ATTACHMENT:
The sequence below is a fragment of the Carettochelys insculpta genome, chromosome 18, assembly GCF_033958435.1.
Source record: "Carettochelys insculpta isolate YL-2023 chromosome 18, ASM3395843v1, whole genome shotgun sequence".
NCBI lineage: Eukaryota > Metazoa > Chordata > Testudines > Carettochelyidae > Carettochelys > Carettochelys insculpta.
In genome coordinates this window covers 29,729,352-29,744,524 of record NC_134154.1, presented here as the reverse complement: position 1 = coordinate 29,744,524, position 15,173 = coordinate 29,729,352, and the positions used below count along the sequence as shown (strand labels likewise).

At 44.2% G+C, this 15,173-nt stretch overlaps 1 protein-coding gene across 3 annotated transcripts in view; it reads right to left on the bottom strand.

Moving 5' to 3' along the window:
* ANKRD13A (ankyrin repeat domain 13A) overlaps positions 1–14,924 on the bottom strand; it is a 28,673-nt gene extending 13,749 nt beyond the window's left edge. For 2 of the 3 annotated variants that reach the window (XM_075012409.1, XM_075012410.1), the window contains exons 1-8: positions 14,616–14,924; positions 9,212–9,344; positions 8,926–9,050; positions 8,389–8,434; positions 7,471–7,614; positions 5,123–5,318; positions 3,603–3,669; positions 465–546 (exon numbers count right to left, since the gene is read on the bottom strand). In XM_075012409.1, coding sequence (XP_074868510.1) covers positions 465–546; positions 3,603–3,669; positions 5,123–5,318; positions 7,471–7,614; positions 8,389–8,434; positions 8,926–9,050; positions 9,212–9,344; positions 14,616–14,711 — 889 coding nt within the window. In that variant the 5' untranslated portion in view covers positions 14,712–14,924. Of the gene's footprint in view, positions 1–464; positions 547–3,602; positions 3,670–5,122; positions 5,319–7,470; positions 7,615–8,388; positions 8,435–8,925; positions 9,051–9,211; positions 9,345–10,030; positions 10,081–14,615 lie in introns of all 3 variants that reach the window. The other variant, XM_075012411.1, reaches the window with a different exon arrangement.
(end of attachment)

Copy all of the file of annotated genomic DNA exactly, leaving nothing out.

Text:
The sequence below is a fragment of the Carettochelys insculpta genome, chromosome 18, assembly GCF_033958435.1.
Source record: "Carettochelys insculpta isolate YL-2023 chromosome 18, ASM3395843v1, whole genome shotgun sequence".
NCBI lineage: Eukaryota > Metazoa > Chordata > Testudines > Carettochelyidae > Carettochelys > Carettochelys insculpta.
In genome coordinates this window covers 29,729,352-29,744,524 of record NC_134154.1, presented here as the reverse complement: position 1 = coordinate 29,744,524, position 15,173 = coordinate 29,729,352, and the positions used below count along the sequence as shown (strand labels likewise).

At 44.2% G+C, this 15,173-nt stretch overlaps 1 protein-coding gene across 3 annotated transcripts in view; it reads right to left on the bottom strand.

Moving 5' to 3' along the window:
* ANKRD13A (ankyrin repeat domain 13A) overlaps positions 1–14,924 on the bottom strand; it is a 28,673-nt gene extending 13,749 nt beyond the window's left edge. For 2 of the 3 annotated variants that reach the window (XM_075012409.1, XM_075012410.1), the window contains exons 1-8: positions 14,616–14,924; positions 9,212–9,344; positions 8,926–9,050; positions 8,389–8,434; positions 7,471–7,614; positions 5,123–5,318; positions 3,603–3,669; positions 465–546 (exon numbers count right to left, since the gene is read on the bottom strand). In XM_075012409.1, coding sequence (XP_074868510.1) covers positions 465–546; positions 3,603–3,669; positions 5,123–5,318; positions 7,471–7,614; positions 8,389–8,434; positions 8,926–9,050; positions 9,212–9,344; positions 14,616–14,711 — 889 coding nt within the window. In that variant the 5' untranslated portion in view covers positions 14,712–14,924. Of the gene's footprint in view, positions 1–464; positions 547–3,602; positions 3,670–5,122; positions 5,319–7,470; positions 7,615–8,388; positions 8,435–8,925; positions 9,051–9,211; positions 9,345–10,030; positions 10,081–14,615 lie in introns of all 3 variants that reach the window. The other variant, XM_075012411.1, reaches the window with a different exon arrangement.